Helping Kids Understand the Election

Tips to Use an Election as Your Child's First Civics Class

Tips to Use an Election as Your Child's First Civics Class Living in the perennial "battleground state" of Ohio, our family finds it nearly impossible to escape the upcoming presidential election. So it wasn't a surprise when my third-grade son came home from school and declared, "I was talking with some friends, and I've decided you should support the other candidate." He then proceeded to spout lines from the most frequently aired campaign commercials. Instead of immediately engaging my son in a point-by-point discussion of different policy issues, I took a broader perspective: his interest was a good launching point for a civics lesson.

The election process, especially in modern history, can make even the most devoted citizen feel a bit jaded or discouraged. But when you consider the election cycle as a learning opportunity for your family, it takes on a new purpose. Through presenting the election process as a fundamental exercise in freedom and democracy, you are building the foundation for a lifetime of civic participation and awareness for your child. This election year, try these easy ways to engage and interest your child in government and civics.

Discuss the upcoming election and why we vote. While voting may seem like a fairly common exercise we (hopefully) do every election, to a child the idea of each adult having a say in our leadership is inspiring. Darby Kennedy, former government teacher and homeschooling mom to two, maintains, "I think it is important to help children understand that not everyone around the world has the same rights that we do." Although your preschooler might not be ready for a discussion of the difference between a democracy and a dictatorship, young elementary-aged children can grasp the contrast.

Focus on a local issue or a specific contest. To make an election more meaningful, choose something that interests your child. Kennedy contends, "Parents should talk to their kids about local political issues that might affect them—maybe an environmental issue or something about education. Children want to know that they can have an impact on something, and they need to see that voting (as an adult) is one way to make an impact."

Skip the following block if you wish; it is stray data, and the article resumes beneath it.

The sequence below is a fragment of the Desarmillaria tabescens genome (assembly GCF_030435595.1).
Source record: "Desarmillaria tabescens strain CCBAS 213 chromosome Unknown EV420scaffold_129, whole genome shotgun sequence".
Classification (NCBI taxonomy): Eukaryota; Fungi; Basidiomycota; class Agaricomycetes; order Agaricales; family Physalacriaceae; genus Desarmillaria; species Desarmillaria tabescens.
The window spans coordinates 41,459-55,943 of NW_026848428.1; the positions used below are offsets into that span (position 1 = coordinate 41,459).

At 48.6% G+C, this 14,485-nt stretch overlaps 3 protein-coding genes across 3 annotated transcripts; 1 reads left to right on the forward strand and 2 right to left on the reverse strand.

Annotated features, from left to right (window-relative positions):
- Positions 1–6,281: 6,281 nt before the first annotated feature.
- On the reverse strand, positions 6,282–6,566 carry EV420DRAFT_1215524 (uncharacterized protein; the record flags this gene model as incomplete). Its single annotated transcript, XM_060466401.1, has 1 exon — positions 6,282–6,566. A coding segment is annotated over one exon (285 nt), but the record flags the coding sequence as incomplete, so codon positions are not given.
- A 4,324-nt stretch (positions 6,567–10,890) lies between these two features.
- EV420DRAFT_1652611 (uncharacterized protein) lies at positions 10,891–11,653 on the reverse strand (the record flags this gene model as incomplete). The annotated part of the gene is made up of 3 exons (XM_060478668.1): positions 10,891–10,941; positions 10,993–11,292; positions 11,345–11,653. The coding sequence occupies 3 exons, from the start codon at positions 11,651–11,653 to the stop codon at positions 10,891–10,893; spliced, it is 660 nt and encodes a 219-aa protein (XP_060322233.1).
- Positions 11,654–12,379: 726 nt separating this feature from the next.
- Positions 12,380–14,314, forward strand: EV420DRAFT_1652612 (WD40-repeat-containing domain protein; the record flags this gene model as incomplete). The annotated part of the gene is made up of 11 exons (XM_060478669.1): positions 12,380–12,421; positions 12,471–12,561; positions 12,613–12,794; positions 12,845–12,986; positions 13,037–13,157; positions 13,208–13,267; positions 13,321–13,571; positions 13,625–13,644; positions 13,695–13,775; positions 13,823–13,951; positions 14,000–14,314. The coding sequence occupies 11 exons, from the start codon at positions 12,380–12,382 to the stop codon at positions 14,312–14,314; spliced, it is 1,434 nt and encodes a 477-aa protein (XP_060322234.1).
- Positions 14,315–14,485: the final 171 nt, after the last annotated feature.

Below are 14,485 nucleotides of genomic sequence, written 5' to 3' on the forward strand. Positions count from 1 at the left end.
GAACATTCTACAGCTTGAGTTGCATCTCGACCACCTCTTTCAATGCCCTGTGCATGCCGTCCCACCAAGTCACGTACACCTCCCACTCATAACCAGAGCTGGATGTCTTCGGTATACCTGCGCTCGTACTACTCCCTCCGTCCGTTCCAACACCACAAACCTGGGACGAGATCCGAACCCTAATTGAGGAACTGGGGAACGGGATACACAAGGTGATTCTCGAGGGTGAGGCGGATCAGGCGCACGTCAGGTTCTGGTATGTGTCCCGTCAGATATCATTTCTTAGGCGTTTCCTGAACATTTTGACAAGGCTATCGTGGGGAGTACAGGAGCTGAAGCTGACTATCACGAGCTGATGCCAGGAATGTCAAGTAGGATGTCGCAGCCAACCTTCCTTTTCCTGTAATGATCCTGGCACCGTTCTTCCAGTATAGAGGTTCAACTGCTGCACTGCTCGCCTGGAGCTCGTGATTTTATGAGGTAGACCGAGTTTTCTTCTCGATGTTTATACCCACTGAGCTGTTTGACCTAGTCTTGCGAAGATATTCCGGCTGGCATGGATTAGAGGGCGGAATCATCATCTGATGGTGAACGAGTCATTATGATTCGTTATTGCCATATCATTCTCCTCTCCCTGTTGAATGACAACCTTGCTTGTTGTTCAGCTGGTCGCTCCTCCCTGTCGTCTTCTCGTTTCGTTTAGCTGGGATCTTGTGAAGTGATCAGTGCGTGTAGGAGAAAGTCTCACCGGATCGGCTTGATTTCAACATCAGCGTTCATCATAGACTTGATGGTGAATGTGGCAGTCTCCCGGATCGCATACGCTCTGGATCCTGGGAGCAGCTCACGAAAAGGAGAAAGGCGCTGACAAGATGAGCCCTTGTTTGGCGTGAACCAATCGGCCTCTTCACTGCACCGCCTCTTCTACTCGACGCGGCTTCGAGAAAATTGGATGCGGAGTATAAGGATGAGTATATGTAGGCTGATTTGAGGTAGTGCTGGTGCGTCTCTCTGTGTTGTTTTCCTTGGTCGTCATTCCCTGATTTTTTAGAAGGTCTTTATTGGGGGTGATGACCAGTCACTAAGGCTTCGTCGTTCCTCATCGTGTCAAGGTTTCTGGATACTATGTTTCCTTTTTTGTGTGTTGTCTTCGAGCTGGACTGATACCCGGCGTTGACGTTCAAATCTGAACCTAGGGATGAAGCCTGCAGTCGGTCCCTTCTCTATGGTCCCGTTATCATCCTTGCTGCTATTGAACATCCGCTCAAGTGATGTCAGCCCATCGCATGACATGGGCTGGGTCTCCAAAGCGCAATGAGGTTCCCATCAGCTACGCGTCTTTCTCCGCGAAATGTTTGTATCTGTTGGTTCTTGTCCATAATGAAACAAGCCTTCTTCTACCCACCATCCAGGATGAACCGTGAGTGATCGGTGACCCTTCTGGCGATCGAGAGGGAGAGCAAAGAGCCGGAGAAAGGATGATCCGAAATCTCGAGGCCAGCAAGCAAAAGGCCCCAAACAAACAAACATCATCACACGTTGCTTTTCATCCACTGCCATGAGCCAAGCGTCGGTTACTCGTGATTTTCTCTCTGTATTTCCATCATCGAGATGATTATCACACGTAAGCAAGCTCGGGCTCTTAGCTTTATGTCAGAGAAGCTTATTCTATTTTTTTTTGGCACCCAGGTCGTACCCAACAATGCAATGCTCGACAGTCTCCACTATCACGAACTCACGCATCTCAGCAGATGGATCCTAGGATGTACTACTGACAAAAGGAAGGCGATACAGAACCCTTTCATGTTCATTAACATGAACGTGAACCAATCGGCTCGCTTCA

If there is no pertinent local issue on your ballot, you can explain why you are choosing to support a particular local, state or federal candidate, and focus on what makes you favor that candidate, using simple, age-appropriate terms such as "We support this candidate because we agree with her position on ___________."

Explain that reasonable people can disagree on issues and candidates. Wittenberg University political science professor Ed Hasecke, father of three school-age children, shares, "We [take] the approach of explaining what we believe and acknowledging that others have different views." Hasecke continues, "I think it is important to make sure that parents model that people can disagree about things like politics without hating those with different views. Showing that honest disagreement is a part of life ... is an important civic lesson that is essential for a healthy democracy."

Vote! When Election Day arrives (or prior to Election Day, if you have an absentee ballot), involve your children in the voting process. Hasecke says, "We have always taken the kids to vote with us." Kennedy agrees. "I think that parents have to show kids that voting is one of those things you 'just do.'"

Don't underestimate the power of your child being with you when you press buttons or pull a lever to vote. And of course, be sure to pick up an "I Voted!" sticker (if available) for you and your child on the way out of the polls.

Share the election results. Let your child know the election results the following day, using words of grace if the other candidate wins or the issue you supported fails to pass. In fact, if your vote falls on the losing side, it is an opportunity to show how democracy continues, even if your favorite candidate did not prevail. Explain to your child that the newly elected official still represents the entire population and that you can maintain your freedom of expression through writing letters and communicating your views.

While the ultimate goal of the election is choosing leaders and deciding issues, as a parent you can also view it as a great series of "teachable moments," leading your child toward civic participation.

As for my eight-year-old son, I am encouraged by his interest in this election, which he must be considering again, since he just told me he has changed his position on the presidential candidates again! I hope it is a sign of his future as an avid civic participant. For now, I revel in guiding him and his younger brother through this election process and viewing it all from a child's perspective.


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